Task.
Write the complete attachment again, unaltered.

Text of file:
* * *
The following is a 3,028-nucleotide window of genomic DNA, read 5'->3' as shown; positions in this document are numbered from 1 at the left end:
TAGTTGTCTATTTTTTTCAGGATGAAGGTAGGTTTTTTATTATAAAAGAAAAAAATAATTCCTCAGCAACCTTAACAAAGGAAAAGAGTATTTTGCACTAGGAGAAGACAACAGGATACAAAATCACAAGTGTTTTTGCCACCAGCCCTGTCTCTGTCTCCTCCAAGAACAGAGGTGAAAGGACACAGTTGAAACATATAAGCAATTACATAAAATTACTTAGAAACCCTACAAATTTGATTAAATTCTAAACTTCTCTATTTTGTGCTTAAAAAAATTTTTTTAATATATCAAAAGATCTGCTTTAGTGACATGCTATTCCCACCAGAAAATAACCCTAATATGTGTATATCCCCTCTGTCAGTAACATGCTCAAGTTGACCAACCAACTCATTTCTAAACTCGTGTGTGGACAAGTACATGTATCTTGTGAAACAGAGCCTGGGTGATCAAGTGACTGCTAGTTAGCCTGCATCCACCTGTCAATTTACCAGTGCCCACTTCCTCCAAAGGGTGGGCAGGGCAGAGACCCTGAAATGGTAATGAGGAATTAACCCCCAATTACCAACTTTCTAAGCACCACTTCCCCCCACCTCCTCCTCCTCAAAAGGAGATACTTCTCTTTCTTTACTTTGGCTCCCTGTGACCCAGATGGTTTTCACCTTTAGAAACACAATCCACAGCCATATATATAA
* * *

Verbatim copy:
The following is a 3,028-nucleotide window of genomic DNA, read 5'->3' as shown; positions in this document are numbered from 1 at the left end:
TAGTTGTCTATTTTTTTCAGGATGAAGGTAGGTTTTTTATTATAAAAGAAAAAAATAATTCCTCAGCAACCTTAACAAAGGAAAAGAGTATTTTGCACTAGGAGAAGACAACAGGATACAAAATCACAAGTGTTTTTGCCACCAGCCCTGTCTCTGTCTCCTCCAAGAACAGAGGTGAAAGGACACAGTTGAAACATATAAGCAATTACATAAAATTACTTAGAAACCCTACAAATTTGATTAAATTCTAAACTTCTCTATTTTGTGCTTAAAAAAATTTTTTTAATATATCAAAAGATCTGCTTTAGTGACATGCTATTCCCACCAGAAAATAACCCTAATATGTGTATATCCCCTCTGTCAGTAACATGCTCAAGTTGACCAACCAACTCATTTCTAAACTCGTGTGTGGACAAGTACATGTATCTTGTGAAACAGAGCCTGGGTGATCAAGTGACTGCTAGTTAGCCTGCATCCACCTGTCAATTTACCAGTGCCCACTTCCTCCAAAGGGTGGGCAGGGCAGAGACCCTGAAATGGTAATGAGGAATTAACCCCCAATTACCAACTTTCTAAGCACCACTTCCCCCCACCTCCTCCTCCTCAAAAGGAGATACTTCTCTTTCTTTACTTTGGCTCCCTGTGACCCAGATGGTTTTCACCTTTAGAAACACAATCCACAGCCATATATATAA